There is a common belief that some breeds of cats, especially hairless breeds, are 'hypoallergenic.' The popular belief is that 'hypoallergenic' means 'allergen-free' – but what it technically means is 'less' allergenic.
There are no truly "hypoallergenic" cats; however, some cat breeds may shed less hair and provoke fewer reactions in sensitive individuals. The reason for this is that the main cat allergen, Fel d 1, which is primarily produced in the cat's salivary and sebaceous glands, is transferred to the cat's hair and skin when they groom themselves and then spread into the environment on shed hair and dander.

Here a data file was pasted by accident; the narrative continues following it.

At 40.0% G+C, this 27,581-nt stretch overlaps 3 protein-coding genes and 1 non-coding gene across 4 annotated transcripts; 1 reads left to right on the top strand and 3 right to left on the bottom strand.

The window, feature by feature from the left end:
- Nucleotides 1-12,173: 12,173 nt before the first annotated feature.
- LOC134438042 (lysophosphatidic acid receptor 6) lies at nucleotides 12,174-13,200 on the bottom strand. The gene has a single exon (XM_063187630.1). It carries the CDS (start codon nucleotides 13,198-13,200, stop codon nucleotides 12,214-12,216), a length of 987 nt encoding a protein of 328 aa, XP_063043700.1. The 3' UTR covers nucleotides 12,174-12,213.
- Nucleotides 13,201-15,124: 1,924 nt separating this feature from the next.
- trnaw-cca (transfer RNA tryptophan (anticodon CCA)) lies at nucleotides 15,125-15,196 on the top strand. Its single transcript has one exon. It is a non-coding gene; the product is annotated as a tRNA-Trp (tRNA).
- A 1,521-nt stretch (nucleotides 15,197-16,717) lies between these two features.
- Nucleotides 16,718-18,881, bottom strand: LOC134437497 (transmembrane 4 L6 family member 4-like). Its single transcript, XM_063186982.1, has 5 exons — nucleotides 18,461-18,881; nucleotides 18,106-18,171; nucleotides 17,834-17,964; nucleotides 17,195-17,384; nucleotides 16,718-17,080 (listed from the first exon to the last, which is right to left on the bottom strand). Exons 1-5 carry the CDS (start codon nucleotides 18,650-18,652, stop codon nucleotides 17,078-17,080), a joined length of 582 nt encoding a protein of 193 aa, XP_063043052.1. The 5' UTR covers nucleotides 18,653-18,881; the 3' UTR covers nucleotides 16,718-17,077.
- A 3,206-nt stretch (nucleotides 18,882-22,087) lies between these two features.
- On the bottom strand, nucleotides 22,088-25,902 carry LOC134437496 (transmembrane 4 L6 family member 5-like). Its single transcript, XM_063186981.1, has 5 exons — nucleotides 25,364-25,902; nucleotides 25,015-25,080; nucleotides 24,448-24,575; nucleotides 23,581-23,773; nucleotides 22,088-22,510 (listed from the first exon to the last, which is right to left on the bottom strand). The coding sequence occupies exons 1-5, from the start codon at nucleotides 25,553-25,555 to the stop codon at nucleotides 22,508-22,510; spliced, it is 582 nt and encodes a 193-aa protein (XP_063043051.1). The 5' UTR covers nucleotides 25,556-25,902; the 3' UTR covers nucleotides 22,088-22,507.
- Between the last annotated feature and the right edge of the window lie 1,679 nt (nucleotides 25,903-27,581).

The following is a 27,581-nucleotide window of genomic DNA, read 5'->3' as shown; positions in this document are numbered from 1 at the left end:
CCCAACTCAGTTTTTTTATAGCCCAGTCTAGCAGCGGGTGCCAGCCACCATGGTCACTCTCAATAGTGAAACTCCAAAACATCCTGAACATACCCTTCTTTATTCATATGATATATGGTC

The level of allergen concentration depends on many factors. For example, cats that have been castrated or sterilized before puberty may have less allergen production. Also, hairless breeds (Don and Canadian Sphynxes, Peterbalds, Lykoi, and others), as well as cats with short curly hair (Cornish Rex, Devon Rex), produce slightly less Fel d 1, and it's much easier to keep the skin of these cats clean.
Nevertheless, all cats, regardless of breed, still produce allergens.